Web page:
What is the best nail desk?
Working closely with nail technicians, our design team was able to develop the BV3000 to a proven 99% level in the safe removal of harmful odours, fumes and dust resulting from nail services. To extract such a high amount of chemical vapour, a large downdraught air filtration grille is incorporated into the table, providing a wide area to safely perform nail services.
- Downdraught grille to force nail dust down into the units filter system
- Ventilated drawer to remove fumes and odours of products while in storage
- Integrated lamp to provide optimal lighting conditions for dimly lit rooms
- Easy to reach power unit available in left & right hand operation
- Available in 3 stylish finishes; white, black & light oak
Downdraught nail tables place local exhaust ventilation underneath the work area and provide the means to extract potential dust or chemicals away from the breathing zone. As the dust and vapours released from nail product chemicals are heavier than air, downdraught ventilation provides a safer alternative to hood extraction techniques utilised in many nail tables.
Guidelines for Nail Bar Owners
Here are a list of practices that we recommend to nail bar owners;
Prepare a Risk Assessment
The plan must identify hazardous chemicals at the workplace and describe how chemical safety data sheets, warning labels, and training will protect employees and inform them about the chemical hazards. Chemical safety sheets for each product that contains a hazardous chemical must be readily accessible for employees who want to know about the product’s hazards and how to protect themselves from overexposure.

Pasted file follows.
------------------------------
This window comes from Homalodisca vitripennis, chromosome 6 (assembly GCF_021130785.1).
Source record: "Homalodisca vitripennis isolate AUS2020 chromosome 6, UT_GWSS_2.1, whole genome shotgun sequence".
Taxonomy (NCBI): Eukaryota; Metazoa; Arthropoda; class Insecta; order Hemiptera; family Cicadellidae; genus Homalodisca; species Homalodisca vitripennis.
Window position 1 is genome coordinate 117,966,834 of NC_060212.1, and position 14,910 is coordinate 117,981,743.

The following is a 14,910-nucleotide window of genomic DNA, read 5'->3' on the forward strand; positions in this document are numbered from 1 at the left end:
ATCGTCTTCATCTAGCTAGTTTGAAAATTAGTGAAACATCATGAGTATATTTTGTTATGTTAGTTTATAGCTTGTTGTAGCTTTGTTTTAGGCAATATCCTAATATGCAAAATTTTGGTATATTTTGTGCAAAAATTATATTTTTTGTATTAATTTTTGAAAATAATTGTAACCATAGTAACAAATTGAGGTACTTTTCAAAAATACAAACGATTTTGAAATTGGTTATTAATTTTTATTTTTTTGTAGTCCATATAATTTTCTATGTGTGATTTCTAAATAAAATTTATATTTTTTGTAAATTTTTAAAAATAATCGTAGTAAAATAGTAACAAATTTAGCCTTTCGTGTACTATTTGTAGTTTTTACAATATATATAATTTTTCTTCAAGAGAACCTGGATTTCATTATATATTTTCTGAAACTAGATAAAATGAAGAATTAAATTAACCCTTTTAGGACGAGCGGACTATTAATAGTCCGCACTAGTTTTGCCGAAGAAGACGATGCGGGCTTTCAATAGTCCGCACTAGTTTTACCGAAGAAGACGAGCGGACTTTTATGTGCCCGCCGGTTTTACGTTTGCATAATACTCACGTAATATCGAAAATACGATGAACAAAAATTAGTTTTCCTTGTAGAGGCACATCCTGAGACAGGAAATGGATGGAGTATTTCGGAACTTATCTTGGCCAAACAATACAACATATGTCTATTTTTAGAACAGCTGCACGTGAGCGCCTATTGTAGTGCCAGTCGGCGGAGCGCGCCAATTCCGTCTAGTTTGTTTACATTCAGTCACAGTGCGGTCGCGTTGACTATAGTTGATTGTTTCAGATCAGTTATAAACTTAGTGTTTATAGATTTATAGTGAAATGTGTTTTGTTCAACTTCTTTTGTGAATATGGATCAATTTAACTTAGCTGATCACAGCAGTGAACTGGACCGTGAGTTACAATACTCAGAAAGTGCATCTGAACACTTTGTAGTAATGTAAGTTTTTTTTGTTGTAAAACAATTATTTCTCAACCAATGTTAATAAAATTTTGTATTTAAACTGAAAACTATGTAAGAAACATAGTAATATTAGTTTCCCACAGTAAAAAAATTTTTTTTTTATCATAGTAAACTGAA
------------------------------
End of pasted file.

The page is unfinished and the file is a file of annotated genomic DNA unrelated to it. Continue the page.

Provide Employees with Personal Protective Equipment (PPE)
Gloves, goggles, and proper respiratory protection can reduce employee exposure to nail particles, chemicals, and chemical vapours.
Ensure Adequate Ventilation
The salon should have ventilation of at least 25 cubic feet per minute of outdoor fresh air per person during business hours. Each newly installed manicure or pedicure station must have an additional exhaust system that captures contaminates and odours at their source and exhausts them directly outside the building at a minimum 50 cubic feet per minute.
Use Appropriate Dispenser Bottles
Use dispenser bottles that have openings just large enough for the application brush. The bottle stoppers should be pressure sensitive.
Cleaning & Disinfection
The working environment should be suitable sterilised after each use.
Discard Waste Properly
Place chemical-soaked pads in a sealed bag before disposing them in the metal trashcan; close the lid securely, and change trash can liners daily.
Enforce Good Hygiene
Ensure that technicians wash their hands before eating or smoking and do not eat or drink at their workstations or near stored chemicals.
Nail technicians should wear clean, comfortable and suitable footwear that meets the requirements of the specific salon.
If you’re looking for a complete nail station solution, the BenchVent BV3000 nail table could be the best fit for your beauty salon providing a wealth of safety and design features for just £699 + VAT. We’d love to show you why we believe it’s the UK’s best manicure table available, so contact us today for further information or to arrange a product demonstration.
Introduction to BenchVent
- Established in 1984
- First company to introduce air filtration products into the beauty industry
- We design and develop ventilation equipment across a wide range of industries
- All our products are manufactured in the UK, from our base in Killinghall, Harrogate
- Many of our products are backed by an unrivalled Lifetime Guarantee
1. View the BV3000 product page
2. Ask us a question about the BV3000
3. Discover the Health & Safety criteria for nail services